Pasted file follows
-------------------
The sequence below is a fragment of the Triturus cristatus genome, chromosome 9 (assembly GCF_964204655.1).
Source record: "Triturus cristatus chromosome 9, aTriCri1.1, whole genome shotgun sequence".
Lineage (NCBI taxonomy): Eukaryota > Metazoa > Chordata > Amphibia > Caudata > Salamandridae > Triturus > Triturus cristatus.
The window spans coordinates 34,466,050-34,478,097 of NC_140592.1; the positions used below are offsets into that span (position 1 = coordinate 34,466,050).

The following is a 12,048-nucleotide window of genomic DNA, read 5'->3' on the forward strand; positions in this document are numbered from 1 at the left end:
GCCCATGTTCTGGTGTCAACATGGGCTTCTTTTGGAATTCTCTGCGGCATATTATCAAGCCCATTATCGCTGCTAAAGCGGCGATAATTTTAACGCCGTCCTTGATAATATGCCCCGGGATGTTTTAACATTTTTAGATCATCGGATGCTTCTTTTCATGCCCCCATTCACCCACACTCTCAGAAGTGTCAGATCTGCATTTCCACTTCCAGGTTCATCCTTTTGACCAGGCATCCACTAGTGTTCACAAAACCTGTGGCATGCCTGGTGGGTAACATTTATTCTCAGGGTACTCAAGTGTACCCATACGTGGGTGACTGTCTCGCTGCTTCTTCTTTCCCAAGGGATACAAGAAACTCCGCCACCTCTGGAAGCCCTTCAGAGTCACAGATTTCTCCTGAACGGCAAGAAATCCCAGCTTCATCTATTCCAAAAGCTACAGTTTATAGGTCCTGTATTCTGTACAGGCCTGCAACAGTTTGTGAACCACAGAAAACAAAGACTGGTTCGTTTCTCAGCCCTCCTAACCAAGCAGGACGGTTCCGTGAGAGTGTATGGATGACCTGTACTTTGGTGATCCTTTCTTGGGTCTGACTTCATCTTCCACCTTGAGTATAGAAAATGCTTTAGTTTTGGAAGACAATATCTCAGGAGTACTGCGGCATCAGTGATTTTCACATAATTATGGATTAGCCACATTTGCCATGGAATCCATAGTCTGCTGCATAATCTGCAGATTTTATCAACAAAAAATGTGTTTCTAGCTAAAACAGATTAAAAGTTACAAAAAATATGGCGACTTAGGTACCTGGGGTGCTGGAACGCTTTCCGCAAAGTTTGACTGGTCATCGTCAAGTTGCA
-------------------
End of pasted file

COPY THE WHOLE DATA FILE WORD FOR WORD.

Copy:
The sequence below is a fragment of the Triturus cristatus genome, chromosome 9 (assembly GCF_964204655.1).
Source record: "Triturus cristatus chromosome 9, aTriCri1.1, whole genome shotgun sequence".
Lineage (NCBI taxonomy): Eukaryota > Metazoa > Chordata > Amphibia > Caudata > Salamandridae > Triturus > Triturus cristatus.
The window spans coordinates 34,466,050-34,478,097 of NC_140592.1; the positions used below are offsets into that span (position 1 = coordinate 34,466,050).

The following is a 12,048-nucleotide window of genomic DNA, read 5'->3' on the forward strand; positions in this document are numbered from 1 at the left end:
GCCCATGTTCTGGTGTCAACATGGGCTTCTTTTGGAATTCTCTGCGGCATATTATCAAGCCCATTATCGCTGCTAAAGCGGCGATAATTTTAACGCCGTCCTTGATAATATGCCCCGGGATGTTTTAACATTTTTAGATCATCGGATGCTTCTTTTCATGCCCCCATTCACCCACACTCTCAGAAGTGTCAGATCTGCATTTCCACTTCCAGGTTCATCCTTTTGACCAGGCATCCACTAGTGTTCACAAAACCTGTGGCATGCCTGGTGGGTAACATTTATTCTCAGGGTACTCAAGTGTACCCATACGTGGGTGACTGTCTCGCTGCTTCTTCTTTCCCAAGGGATACAAGAAACTCCGCCACCTCTGGAAGCCCTTCAGAGTCACAGATTTCTCCTGAACGGCAAGAAATCCCAGCTTCATCTATTCCAAAAGCTACAGTTTATAGGTCCTGTATTCTGTACAGGCCTGCAACAGTTTGTGAACCACAGAAAACAAAGACTGGTTCGTTTCTCAGCCCTCCTAACCAAGCAGGACGGTTCCGTGAGAGTGTATGGATGACCTGTACTTTGGTGATCCTTTCTTGGGTCTGACTTCATCTTCCACCTTGAGTATAGAAAATGCTTTAGTTTTGGAAGACAATATCTCAGGAGTACTGCGGCATCAGTGATTTTCACATAATTATGGATTAGCCACATTTGCCATGGAATCCATAGTCTGCTGCATAATCTGCAGATTTTATCAACAAAAAATGTGTTTCTAGCTAAAACAGATTAAAAGTTACAAAAAATATGGCGACTTAGGTACCTGGGGTGCTGGAACGCTTTCCGCAAAGTTTGACTGGTCATCGTCAAGTTGCA